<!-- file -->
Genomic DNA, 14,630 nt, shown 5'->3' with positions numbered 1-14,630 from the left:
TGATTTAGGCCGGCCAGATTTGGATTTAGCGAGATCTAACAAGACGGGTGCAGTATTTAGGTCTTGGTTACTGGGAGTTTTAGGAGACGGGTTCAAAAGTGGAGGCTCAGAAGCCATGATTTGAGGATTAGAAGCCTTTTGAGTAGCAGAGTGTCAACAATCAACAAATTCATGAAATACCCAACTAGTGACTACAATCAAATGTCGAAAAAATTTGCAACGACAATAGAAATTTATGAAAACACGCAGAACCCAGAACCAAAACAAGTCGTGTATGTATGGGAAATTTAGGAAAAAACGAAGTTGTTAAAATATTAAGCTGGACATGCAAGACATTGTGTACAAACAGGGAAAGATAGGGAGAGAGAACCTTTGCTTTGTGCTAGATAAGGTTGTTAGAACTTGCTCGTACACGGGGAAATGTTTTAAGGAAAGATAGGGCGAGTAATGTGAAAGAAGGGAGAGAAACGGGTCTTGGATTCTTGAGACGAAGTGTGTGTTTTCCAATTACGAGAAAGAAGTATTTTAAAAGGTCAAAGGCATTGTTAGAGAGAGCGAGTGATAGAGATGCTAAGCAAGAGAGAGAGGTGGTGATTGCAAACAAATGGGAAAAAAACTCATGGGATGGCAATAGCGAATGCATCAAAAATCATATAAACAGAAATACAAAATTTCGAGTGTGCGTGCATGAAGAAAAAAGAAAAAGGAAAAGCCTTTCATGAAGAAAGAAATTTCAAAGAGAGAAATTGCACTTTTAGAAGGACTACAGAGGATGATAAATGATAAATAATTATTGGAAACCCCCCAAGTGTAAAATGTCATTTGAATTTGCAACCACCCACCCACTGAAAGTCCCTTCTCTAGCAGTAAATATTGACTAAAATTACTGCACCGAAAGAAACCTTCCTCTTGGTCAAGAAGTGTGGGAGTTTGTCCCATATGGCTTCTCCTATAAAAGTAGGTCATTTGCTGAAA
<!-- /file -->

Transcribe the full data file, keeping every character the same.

Genomic DNA, 14,630 nt, shown 5'->3' with positions numbered 1-14,630 from the left:
TGATTTAGGCCGGCCAGATTTGGATTTAGCGAGATCTAACAAGACGGGTGCAGTATTTAGGTCTTGGTTACTGGGAGTTTTAGGAGACGGGTTCAAAAGTGGAGGCTCAGAAGCCATGATTTGAGGATTAGAAGCCTTTTGAGTAGCAGAGTGTCAACAATCAACAAATTCATGAAATACCCAACTAGTGACTACAATCAAATGTCGAAAAAATTTGCAACGACAATAGAAATTTATGAAAACACGCAGAACCCAGAACCAAAACAAGTCGTGTATGTATGGGAAATTTAGGAAAAAACGAAGTTGTTAAAATATTAAGCTGGACATGCAAGACATTGTGTACAAACAGGGAAAGATAGGGAGAGAGAACCTTTGCTTTGTGCTAGATAAGGTTGTTAGAACTTGCTCGTACACGGGGAAATGTTTTAAGGAAAGATAGGGCGAGTAATGTGAAAGAAGGGAGAGAAACGGGTCTTGGATTCTTGAGACGAAGTGTGTGTTTTCCAATTACGAGAAAGAAGTATTTTAAAAGGTCAAAGGCATTGTTAGAGAGAGCGAGTGATAGAGATGCTAAGCAAGAGAGAGAGGTGGTGATTGCAAACAAATGGGAAAAAAACTCATGGGATGGCAATAGCGAATGCATCAAAAATCATATAAACAGAAATACAAAATTTCGAGTGTGCGTGCATGAAGAAAAAAGAAAAAGGAAAAGCCTTTCATGAAGAAAGAAATTTCAAAGAGAGAAATTGCACTTTTAGAAGGACTACAGAGGATGATAAATGATAAATAATTATTGGAAACCCCCCAAGTGTAAAATGTCATTTGAATTTGCAACCACCCACCCACTGAAAGTCCCTTCTCTAGCAGTAAATATTGACTAAAATTACTGCACCGAAAGAAACCTTCCTCTTGGTCAAGAAGTGTGGGAGTTTGTCCCATATGGCTTCTCCTATAAAAGTAGGTCATTTGCTGAAA